Outcrop analogue studies for complex subsurface reservoirs have become increasingly common because they allow us to integrate reservoir characterisation with reservoir simulation. This enables us to correlate distinct geological features that can be observed in the outcrop but are normally upscaled in dynamic models, to complex flow phenomena present in real reservoirs. Hence we can construct static models that are better calibrated because they contain the key geological structures controlling the flow behaviour and translate them into dynamic models that are upscaled properly.

In this study we use a high resolution simulation model of a middle Jurassic carbonate ramp outcrop from the High Atlas Mountains of Morocco, which can be regarded as an analogue for the Arab D formation, to investigate fluid flow processes during enhanced oil recovery (EOR). The outcrop analogue model contains a wide range of sedimentological and structural geological features, including patch reefs, mollusc banks, mud mounds and fractures. Our work aims to improve our understanding of the flow dynamics occurring during secondary and tertiary gas injection in complex carbonate reservoirs. We simulated gas injection as both, miscible and immiscible, where miscibility is determined by the minimum miscibility pressure (MMP) estimated from correlations. We compare continuous gas injection and water alternating gas (WAG) injection and decipher how they are influenced by matrix and fracture heterogeneities.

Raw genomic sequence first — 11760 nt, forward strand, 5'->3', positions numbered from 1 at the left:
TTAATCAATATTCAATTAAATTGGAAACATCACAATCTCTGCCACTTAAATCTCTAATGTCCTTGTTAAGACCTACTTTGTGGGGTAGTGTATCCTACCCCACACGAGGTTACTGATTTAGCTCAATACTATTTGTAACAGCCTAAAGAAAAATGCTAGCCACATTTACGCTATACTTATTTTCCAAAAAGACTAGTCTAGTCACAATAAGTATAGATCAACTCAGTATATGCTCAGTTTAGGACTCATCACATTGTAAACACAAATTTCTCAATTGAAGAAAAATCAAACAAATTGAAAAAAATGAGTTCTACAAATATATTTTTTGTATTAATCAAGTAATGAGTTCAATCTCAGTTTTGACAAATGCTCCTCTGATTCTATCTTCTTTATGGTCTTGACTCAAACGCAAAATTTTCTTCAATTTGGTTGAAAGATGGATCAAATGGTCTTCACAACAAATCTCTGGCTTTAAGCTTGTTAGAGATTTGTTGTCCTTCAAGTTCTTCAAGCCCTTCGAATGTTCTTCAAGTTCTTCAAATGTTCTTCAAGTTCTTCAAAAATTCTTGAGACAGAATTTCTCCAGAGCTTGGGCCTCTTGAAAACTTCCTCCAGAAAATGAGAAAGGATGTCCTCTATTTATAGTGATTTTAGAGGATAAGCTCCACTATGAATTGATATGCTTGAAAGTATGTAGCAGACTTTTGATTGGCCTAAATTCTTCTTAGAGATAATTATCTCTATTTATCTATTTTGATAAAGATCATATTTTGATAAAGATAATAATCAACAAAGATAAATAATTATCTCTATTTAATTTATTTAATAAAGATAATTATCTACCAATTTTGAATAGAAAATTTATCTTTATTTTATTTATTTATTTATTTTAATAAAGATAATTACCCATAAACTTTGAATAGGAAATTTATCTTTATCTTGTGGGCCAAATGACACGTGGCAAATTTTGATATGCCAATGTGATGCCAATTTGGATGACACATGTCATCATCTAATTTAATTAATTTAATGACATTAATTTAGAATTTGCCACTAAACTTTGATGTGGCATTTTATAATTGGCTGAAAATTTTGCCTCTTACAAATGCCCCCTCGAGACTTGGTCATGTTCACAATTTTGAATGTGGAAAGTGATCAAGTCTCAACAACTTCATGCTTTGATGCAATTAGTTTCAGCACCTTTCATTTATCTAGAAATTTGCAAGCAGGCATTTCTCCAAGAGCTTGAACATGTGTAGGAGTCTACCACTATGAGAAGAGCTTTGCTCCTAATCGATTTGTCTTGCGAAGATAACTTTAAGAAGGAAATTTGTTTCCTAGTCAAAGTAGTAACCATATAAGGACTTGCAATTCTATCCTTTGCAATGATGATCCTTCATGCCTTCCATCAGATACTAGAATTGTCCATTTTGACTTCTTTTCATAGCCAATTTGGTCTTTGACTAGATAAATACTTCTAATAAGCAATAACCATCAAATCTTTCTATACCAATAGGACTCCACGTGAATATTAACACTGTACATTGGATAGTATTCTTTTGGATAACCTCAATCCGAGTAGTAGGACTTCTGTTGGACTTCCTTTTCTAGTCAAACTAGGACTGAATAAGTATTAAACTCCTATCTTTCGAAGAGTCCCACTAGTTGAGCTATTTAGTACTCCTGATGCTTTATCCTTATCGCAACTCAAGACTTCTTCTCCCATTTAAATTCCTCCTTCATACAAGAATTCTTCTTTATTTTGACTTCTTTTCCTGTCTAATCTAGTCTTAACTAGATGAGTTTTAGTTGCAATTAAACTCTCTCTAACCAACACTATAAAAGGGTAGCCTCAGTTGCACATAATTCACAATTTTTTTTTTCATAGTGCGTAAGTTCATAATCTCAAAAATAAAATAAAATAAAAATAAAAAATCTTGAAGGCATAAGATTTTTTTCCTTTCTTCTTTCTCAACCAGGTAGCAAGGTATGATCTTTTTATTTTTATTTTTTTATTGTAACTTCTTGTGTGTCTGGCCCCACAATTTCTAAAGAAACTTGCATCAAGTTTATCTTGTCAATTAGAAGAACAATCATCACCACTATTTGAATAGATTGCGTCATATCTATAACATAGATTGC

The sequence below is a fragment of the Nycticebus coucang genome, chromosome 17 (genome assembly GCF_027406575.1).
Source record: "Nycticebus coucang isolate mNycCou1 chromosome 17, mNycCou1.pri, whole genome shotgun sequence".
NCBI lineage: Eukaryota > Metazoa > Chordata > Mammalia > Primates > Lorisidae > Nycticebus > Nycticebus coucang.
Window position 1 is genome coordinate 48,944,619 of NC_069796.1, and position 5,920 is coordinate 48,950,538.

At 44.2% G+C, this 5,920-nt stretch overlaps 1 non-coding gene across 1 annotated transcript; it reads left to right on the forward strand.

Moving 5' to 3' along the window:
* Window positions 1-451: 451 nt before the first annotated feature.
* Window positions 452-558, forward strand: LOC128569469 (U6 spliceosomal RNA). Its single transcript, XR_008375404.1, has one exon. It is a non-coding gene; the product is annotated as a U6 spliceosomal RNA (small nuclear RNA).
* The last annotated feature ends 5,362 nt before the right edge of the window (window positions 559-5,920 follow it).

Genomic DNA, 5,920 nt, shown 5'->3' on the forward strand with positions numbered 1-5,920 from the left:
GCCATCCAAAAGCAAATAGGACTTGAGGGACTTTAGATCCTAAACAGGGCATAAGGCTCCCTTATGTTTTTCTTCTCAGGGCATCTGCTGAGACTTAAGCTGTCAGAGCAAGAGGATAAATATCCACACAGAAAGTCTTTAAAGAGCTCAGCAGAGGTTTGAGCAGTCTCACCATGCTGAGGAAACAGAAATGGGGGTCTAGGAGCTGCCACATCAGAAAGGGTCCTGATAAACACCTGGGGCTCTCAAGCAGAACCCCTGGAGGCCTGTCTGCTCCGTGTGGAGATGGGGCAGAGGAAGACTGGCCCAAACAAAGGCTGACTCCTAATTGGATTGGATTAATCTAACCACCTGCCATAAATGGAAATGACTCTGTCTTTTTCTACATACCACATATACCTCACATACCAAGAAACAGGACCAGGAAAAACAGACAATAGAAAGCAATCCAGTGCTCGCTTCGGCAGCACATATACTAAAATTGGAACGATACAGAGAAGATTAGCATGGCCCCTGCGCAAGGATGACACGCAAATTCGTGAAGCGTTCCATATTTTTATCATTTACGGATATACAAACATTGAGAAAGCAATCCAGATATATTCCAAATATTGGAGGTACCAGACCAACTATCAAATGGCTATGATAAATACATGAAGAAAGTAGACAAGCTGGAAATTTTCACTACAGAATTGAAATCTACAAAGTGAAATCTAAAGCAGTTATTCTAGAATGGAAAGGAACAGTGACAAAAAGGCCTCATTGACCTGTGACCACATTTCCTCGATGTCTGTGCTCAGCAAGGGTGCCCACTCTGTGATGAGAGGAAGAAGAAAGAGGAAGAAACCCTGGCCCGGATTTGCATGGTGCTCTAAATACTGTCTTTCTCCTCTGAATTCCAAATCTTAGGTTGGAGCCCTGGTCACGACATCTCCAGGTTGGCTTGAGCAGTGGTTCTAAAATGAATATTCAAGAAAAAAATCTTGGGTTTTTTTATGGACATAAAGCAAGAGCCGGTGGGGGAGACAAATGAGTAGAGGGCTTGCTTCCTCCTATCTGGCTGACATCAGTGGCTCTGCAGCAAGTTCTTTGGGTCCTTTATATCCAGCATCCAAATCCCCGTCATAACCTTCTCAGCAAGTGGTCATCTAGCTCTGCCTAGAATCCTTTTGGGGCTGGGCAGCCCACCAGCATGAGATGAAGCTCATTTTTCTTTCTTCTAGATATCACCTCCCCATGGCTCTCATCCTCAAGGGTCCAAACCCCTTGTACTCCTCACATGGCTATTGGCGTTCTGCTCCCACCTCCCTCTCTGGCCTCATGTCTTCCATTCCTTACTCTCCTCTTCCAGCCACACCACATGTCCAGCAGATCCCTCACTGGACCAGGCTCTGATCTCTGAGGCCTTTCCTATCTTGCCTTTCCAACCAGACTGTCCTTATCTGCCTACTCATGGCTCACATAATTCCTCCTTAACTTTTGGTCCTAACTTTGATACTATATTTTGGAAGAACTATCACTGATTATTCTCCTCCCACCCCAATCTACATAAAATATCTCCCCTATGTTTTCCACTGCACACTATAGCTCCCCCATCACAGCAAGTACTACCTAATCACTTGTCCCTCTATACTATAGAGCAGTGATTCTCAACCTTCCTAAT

The results show up to 7% incremental recovery by gas injection compared to secondary recovery due to the contact of un-swept zones and improved hydrocarbon displacement. We show how gas channelling along high permeability layers is mitigated by WAG injection and that detailed representation of small- and large-scale geological features such as fractures and high permeability streaks, leads to improved prediction of hydrocarbon recovery. Using this understanding, we optimise recovery by ensuring effective gas utilization, injection strategy and miscibility conditions.

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